The UK economy is facing a number of powerful headwinds.
The country is still recovering from the shock of the COVID lockdowns, and the economic fallout of Russia's invasion of Ukraine continues to bite.
Households are struggling to manage surging energy and food prices, along with increasing rents and mortgages.
All of this is having a noticeable impact on people's everyday lives. More than 90% of the population have noticed their cost of living increase, according to the Office for National Statistics (ONS), with rising numbers finding it difficult to pay the bills.
Yahoo News UK breaks down how the UK is performing in seven charts:
Inflation is soaring
Inflation – the rate at which the price of goods and services is increasing – is at the highest levels seen for decades in the UK.
In the year to December 2022, consumer price index inflation hit 10.5%, meaning something that would have cost £100 a year ago costs £110.05 today. This is down slightly from from 10.7% a month before.
Interest rates are on the rise
In a bid to bring down soaring inflation, the Bank of England has raised the base rate of interest to 3.5% after years of rates below 1%.
This means the interest paid on debts, such as mortgages and loans, is going up. Interest paid on savings is also increasing.
The economy has started to shrink
The UK economy shrank by 0.3% in the third quarter (July to September) of 2022.
In November the Office for Budget Responsibility (OBR) confirmed that the UK is already in recession.
UK growth compared to other nations
Many issues facing the UK, such as soaring gas prices, are global problems affecting other countries too.
However the UK is faring particularly badly compared to other rich countries: it is the only G7 nation where the economy is smaller than it was before the COVID pandemic.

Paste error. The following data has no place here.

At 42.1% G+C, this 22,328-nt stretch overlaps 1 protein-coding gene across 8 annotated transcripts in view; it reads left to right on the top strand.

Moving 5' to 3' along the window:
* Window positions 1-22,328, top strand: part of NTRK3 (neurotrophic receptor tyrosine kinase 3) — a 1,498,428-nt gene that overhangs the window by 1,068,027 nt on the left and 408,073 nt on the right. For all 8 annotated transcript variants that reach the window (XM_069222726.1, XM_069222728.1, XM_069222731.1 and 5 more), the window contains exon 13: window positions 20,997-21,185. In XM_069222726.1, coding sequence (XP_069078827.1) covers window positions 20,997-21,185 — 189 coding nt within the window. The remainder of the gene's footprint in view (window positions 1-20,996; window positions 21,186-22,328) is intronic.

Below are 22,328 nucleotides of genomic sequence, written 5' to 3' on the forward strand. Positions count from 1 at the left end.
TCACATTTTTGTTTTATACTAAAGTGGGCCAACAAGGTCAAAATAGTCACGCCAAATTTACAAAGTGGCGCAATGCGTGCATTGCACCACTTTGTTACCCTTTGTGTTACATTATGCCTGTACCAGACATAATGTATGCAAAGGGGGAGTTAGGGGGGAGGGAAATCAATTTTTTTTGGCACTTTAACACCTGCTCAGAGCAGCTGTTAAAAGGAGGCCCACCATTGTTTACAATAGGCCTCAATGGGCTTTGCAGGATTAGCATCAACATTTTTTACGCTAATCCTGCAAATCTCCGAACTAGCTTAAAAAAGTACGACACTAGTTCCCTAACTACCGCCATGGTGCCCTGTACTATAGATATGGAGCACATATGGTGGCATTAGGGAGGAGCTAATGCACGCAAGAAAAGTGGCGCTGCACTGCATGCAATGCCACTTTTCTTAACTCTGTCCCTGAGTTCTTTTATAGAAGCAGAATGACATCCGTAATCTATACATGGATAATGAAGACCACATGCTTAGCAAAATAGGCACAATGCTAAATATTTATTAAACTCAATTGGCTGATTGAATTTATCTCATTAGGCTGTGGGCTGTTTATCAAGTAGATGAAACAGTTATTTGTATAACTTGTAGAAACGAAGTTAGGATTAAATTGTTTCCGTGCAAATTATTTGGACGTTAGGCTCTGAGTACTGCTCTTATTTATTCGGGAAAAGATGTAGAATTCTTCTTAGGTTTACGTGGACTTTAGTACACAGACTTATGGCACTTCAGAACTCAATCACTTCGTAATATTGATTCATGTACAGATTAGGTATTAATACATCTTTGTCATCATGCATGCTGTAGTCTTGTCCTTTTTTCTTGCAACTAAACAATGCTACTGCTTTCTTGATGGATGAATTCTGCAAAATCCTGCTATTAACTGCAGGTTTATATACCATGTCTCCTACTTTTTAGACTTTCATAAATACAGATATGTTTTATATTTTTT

The country gets a pay cut
The impact of a struggling economy is felt in people's pockets. While prices have risen steeply, pay has not kept up.
When adjusted for inflation, average pay fell by 2.4% in the year to November, denting the spending power of workers.
What about unemployment?
The figures for unemployment are more positive. Currently 3.7% of the working-age population is unemployed, a low level by historic standards.
However the rate has increased slightly in the most recent quarter, driven by those aged 16 to 24.
The OBR predicts the level will rise to 4.9% next year as the economy battles a recession.
The one that really matters
In its analysis of the UK economy to coincide with Jeremy Hunt's autumn statement, the OBR made a stark assessment of how the country's problems will hit ordinary people.
Living standards are set to decline by the biggest margin ever recorded next year, with disposable household incomes dropping by 4.3%.
The decline will drag living standards back down to 2013/14 levels, and will not recover for another six years.